With great celebrity comes great scorn, and Jennifer Lawrence might be on track to become the latest in a long line of female icons accused of being "fake." In a world that increasingly demands "authenticity," there is mounting pressure on female celebrities like Lawrence to prove that the down-to-Earth persona they display in public is an accurate reflection of who they really are.
Lawrence's newest film, American Hustle, is set to release in theaters on December 20. Reviews for the film have been stellar, and many praise Lawrence's performance in particular — as they have done for nearly every movie she's appeared in since Winter's Bone. With an Oscar win early this year for Silver Linings Playbook, the rousing success of Catching Fire, what looks to be a phenomenal mid-December film, and — as of Thursday morning — a Golden Globe nomination for Best Supporting Actress, 2013 is shaping up to be "The Year of Lawrence."
It's about this time that the naysayers rear their ugly heads. And so they have. As early as March of this year, entertainment commentators began pining to the ether about whether or not Jennifer Lawrence's laid-back, happy-go-lucky attitude is "real" or if she is just putting forth a relatable front for the camera.
And she's not alone. Last year, after her Supporting Actress Oscar win for Les Miserables, actress Anne Hathaway came under so much fire for being "annoyingly cheerful" that The New Yorker felt the need to defend her. Pretty much any female celebrity in the news today has undergone this same dissection of their public persona.
Madonna, who is so well established that questions about her authenticity are in books, has come into question often, with reviewers referring to her work as "antics" and "bizarre shenanigans." Miley Cyrus, whose laid back demeanor rivals J-Law's, is so often accused of faking her free-wheeling nature that her sister stepped up to defend her. The motivations behind Taylor Swift's personal life came under fire from fellow celebrity Kelly Osbourne, who said, "I cannot stand Taylor! She only dates people for press and is so hungry for attention."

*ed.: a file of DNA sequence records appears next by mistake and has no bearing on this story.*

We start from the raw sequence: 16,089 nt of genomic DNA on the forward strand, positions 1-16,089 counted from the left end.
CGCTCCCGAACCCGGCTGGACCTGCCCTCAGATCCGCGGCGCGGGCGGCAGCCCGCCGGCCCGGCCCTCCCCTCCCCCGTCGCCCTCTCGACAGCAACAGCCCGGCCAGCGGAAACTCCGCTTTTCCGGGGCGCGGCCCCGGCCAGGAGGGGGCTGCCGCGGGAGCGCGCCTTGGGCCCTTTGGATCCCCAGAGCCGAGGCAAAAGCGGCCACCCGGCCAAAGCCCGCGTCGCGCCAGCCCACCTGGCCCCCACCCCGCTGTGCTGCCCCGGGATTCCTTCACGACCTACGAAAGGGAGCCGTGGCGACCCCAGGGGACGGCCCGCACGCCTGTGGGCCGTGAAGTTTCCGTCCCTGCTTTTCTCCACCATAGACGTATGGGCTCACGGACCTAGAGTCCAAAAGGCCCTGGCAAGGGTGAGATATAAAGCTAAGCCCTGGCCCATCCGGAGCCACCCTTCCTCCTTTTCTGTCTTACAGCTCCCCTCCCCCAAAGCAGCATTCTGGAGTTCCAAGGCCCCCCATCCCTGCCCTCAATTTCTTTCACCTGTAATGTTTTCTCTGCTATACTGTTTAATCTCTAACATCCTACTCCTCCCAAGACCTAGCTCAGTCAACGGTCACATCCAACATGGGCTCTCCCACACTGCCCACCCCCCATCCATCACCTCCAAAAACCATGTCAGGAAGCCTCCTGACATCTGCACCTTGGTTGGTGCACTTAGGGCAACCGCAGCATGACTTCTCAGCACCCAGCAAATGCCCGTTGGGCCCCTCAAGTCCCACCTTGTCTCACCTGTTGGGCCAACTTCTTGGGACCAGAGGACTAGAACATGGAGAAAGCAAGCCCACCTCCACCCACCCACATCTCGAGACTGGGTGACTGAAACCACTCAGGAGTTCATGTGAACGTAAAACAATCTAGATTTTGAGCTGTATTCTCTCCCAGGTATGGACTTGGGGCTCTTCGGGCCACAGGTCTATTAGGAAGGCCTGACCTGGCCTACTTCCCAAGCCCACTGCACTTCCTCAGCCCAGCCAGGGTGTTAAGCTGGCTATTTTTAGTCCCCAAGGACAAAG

Lady Gaga has taken heat for her unique image from women like Karen O to Camille Paglia, who referred to Gaga as a "manufactured personality." More than once, Nicki Minaj, whose image is similar to Gaga's, has been called a "Barbie'd, blinking, synthetically-built gimmick."
And post-pregnancy Beyoncé has had to field accusations against her Tumblr account that "Every single one of [her] "natural" photos is completely un-natural." Even the veracity of her pregnancy itself has been doubted by Beyoncé birthers."
But to what extent, if any, are any public personas truly "authentic?" According to Jeff Pooley, an associate professor of media and communication at Muhlenberg College, not much. "What you can't do is be told by a social media guru to act authentic and still be authentic," he said in a different New York Times piece. In today's world of social media, what people see as authentic is more akin to "calculated authenticity," or stage presence. "The best way to sell yourself is to not appear to be selling yourself," Pooley continued.
In short, no one in Hollywood is genuine — Jennifer Lawrence is just better than most at appearing so. Celebrities are especially responsible for selling their public persona as much as their acting skills. Authenticity is a crafted skill that those in the spotlight must possess.
Men also have to present a calculated authenticity, but they are rarely questioned it. A quick Google search reveals that stars like Justin Timberlake and Kendrick Lamar also must keep fans believing that they are "real," but they are more often than not praised for being successful at it. Searches of other leading male music stars and actors — like Christian Bale, Brad Pitt, Justin Bieber, Will Smith, or Leonardo DiCaprio — reveal that little such pondering of their authenticity exists.
Adam Hanft, CEO of Hanft Projects and frequent celebrity commentator, thinks there is an explicit double standard. With regard to the disparate treatment of long-time stars Madonna and Jay-Z, "I think there's a strain of misogynism at work here. Madonna has outlived the culturally prescribed shelf-life of sexuality, so she's attacked at every turn. As an older woman with overt sexuality who 'doesn't know her place' she is seen as threatening."
Women, then, appear to be held to higher standards of authenticity than their male counterparts. This is unsurprising. For one thing, this incessant questioning of successful women's authenticity is an easy way to cut them down. Authenticity as a crafted persona is a job skill required of celebrities. And like in most other fields where they work alongside men, women are expected to be better at their jobs to get the same amount of praise — and receive more scorn when they do not meet that raised bar (or even sometimes when they do).